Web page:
Strategies for dealing with IT complexity: part 4

Third cure: Default to simplicity. Going back to basics can often make things easier for innovation in the future.


"It's harder to do simple, but it's better to do simple," says Accenture's Modruson, because the more difficult task of simplifying the design up front results in easier implementation down the road.

In 2005, Motorola's Morrison says, she had 60 customer data models. That made application and business process integration extremely difficult. Then the business requested an accounts receivable project, and Morrison used it as a driver to simplify those 60 data models.

"We established a global common customer master data model; we didn't make it optional. All projects now use it as a blueprint," she says. "The result is we now work on one customer master; we modify and maintain one, as opposed to a mountain of them. It's just a massive reduction in work and overhead, and an improvement in agility."

It's easy to end up with unnecessary complexity due to technological and business-process diversity, notes Fifth Third Bancorp CIO Raymond Dury. "Each additional technology wasn't a tipping point; it was just one more thing. But at some point you realise you've reached a tipping point where simplifying is a benefit."

"Mature companies need disciplined teams and change controls to minimise the risk [of increasing complexity]. That's why they've failed in the past; they don't look at the lifecycle," says Wal-Mart's Ford. "All of a sudden, they hit the wall."

But driving to simplicity can be tricky. It's hard to get resources to revamp older systems or to pay for the initial architectural efforts. And the work can take years. "It can't take too long; otherwise people will seek exceptions. So you need to get resources fast," Morrison warns. Some of those resources need to come from your internal savings, some in the form of business investments. Internal savings typically come from two areas: efficiencies and vendor management.

CIOs can achieve efficiencies-and reduce IT complexity along with costs-through a variety of complementary tactics, including disciplined data management, employing change-control techniques to their application development and integration efforts, using Six Sigma techniques for post-deployment defect management, increasing automation, deploying cost-savings technologies such as virtualisation, outsourcing some technologies, "ruthlessly" standardising (using Accenture's Modruson's adverb), consolidating duplicate technologies and retiring older systems. "When you do things rationally, you can actually cut the budget," says Special Olympics' Mendes, as he discovered when, as CIO of PBS a few years ago, he cut the interconnection asked from the federal government from $177m to $120m (£85.8m-£58.2m) while, he says, introducing new technology that substantially improved services.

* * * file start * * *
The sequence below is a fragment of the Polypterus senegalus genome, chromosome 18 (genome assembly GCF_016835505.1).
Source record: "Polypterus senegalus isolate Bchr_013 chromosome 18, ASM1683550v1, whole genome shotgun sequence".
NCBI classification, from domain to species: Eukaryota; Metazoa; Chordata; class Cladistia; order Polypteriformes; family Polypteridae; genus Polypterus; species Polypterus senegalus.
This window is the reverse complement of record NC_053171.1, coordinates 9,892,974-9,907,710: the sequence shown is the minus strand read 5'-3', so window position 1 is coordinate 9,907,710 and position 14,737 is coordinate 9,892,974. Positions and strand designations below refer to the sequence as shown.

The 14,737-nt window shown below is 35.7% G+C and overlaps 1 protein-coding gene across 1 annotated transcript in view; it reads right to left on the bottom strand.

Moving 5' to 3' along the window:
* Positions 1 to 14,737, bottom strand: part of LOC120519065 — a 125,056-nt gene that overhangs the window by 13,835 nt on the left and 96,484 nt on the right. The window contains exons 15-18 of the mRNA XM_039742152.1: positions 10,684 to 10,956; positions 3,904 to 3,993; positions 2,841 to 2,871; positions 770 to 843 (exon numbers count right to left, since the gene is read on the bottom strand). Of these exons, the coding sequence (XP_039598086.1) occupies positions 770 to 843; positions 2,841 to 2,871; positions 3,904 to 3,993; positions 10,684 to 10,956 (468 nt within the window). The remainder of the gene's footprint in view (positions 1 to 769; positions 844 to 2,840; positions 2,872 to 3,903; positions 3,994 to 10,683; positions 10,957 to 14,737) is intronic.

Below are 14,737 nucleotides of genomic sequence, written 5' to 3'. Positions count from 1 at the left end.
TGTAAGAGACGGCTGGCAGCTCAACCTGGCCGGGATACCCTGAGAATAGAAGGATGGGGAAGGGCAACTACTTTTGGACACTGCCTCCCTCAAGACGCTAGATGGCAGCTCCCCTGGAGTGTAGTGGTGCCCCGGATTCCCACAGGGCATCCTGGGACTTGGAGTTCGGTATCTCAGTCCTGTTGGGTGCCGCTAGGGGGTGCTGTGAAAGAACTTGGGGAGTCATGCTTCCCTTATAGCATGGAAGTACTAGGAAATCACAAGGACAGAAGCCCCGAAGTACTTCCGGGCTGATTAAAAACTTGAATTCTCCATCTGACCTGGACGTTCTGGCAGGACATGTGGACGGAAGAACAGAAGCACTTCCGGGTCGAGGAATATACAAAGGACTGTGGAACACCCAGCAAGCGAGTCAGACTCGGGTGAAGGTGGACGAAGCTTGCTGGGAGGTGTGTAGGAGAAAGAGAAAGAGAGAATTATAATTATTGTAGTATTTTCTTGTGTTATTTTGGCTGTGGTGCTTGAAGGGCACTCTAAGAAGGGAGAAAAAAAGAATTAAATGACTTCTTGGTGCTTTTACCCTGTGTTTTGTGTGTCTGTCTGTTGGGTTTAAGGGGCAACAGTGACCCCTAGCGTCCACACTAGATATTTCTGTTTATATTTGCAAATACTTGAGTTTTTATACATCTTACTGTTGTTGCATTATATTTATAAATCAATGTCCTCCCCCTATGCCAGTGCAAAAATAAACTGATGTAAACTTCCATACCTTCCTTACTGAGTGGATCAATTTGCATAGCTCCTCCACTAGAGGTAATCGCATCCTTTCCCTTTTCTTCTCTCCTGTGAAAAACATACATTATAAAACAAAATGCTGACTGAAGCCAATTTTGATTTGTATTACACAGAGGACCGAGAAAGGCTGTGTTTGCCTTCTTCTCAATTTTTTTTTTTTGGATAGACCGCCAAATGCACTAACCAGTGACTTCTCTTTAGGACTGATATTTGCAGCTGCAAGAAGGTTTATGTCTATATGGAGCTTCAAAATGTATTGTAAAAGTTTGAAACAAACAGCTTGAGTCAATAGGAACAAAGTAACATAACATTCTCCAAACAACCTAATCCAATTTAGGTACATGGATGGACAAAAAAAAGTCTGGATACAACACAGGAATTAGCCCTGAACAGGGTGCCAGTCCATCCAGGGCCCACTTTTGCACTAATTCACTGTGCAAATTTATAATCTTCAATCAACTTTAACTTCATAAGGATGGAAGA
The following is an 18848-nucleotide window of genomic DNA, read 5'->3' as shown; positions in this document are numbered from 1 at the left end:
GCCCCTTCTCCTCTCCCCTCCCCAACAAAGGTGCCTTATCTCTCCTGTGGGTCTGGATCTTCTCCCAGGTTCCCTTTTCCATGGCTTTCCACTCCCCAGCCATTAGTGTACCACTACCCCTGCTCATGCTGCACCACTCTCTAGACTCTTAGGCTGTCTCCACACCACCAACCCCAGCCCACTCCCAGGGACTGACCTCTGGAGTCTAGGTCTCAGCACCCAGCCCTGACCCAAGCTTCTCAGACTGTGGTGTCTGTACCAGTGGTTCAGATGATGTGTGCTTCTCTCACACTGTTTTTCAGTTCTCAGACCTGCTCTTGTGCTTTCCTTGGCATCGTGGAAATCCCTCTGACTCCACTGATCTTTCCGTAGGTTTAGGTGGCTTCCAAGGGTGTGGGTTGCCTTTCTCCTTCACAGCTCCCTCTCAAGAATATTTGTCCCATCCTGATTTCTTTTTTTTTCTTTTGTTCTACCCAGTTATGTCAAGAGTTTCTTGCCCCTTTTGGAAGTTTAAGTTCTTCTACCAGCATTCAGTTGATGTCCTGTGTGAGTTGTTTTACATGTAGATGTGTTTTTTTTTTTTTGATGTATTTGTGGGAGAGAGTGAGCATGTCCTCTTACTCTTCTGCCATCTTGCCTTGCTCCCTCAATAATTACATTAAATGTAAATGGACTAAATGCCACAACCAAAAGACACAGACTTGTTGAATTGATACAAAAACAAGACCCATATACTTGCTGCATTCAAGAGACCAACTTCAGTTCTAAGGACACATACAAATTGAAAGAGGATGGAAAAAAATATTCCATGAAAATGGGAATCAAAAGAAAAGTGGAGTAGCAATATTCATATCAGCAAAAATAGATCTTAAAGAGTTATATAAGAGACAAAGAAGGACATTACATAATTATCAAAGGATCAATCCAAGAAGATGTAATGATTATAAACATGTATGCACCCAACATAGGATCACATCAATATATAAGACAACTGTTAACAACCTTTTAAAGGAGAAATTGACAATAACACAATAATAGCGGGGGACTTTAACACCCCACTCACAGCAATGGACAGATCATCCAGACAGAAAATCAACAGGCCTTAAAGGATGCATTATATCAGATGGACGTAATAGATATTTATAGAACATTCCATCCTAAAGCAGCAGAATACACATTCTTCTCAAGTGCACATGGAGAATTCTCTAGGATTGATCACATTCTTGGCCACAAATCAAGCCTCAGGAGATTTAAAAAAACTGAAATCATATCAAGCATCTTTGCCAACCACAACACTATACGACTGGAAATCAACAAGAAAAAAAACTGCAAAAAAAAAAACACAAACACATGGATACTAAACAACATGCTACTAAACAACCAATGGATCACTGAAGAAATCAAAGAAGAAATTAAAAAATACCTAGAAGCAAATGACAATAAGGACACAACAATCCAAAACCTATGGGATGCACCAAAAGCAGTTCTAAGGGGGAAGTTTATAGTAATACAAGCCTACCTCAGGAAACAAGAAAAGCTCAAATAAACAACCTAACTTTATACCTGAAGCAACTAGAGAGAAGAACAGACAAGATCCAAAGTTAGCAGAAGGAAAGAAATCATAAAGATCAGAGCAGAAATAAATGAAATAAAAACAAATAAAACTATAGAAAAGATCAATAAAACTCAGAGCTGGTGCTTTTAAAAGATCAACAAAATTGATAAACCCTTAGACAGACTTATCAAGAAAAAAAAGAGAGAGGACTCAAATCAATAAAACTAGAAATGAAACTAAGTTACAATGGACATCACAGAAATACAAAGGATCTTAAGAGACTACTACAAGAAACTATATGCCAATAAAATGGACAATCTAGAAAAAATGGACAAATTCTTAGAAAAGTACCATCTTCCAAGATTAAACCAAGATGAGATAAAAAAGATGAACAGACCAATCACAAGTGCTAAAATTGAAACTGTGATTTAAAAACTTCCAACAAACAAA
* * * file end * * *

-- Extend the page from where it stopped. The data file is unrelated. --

The key area to focus on internally is your data architecture, says Motorola's Morrison. "If you focus on master data-customer, pricing, bills of materials and so on-and get those very defined, the number of applications you have will become less of a complexity problem," she maintains.

That's because much of the integration effort across applications involves managing all the point-to-point data transformations when applications interact. Having a consistent data architecture eliminates much of that effort by allowing one to use repeatable processes at the integration layer. That results in both immediate and long-term savings that can help the CIO make other efficiency and simplification investments.

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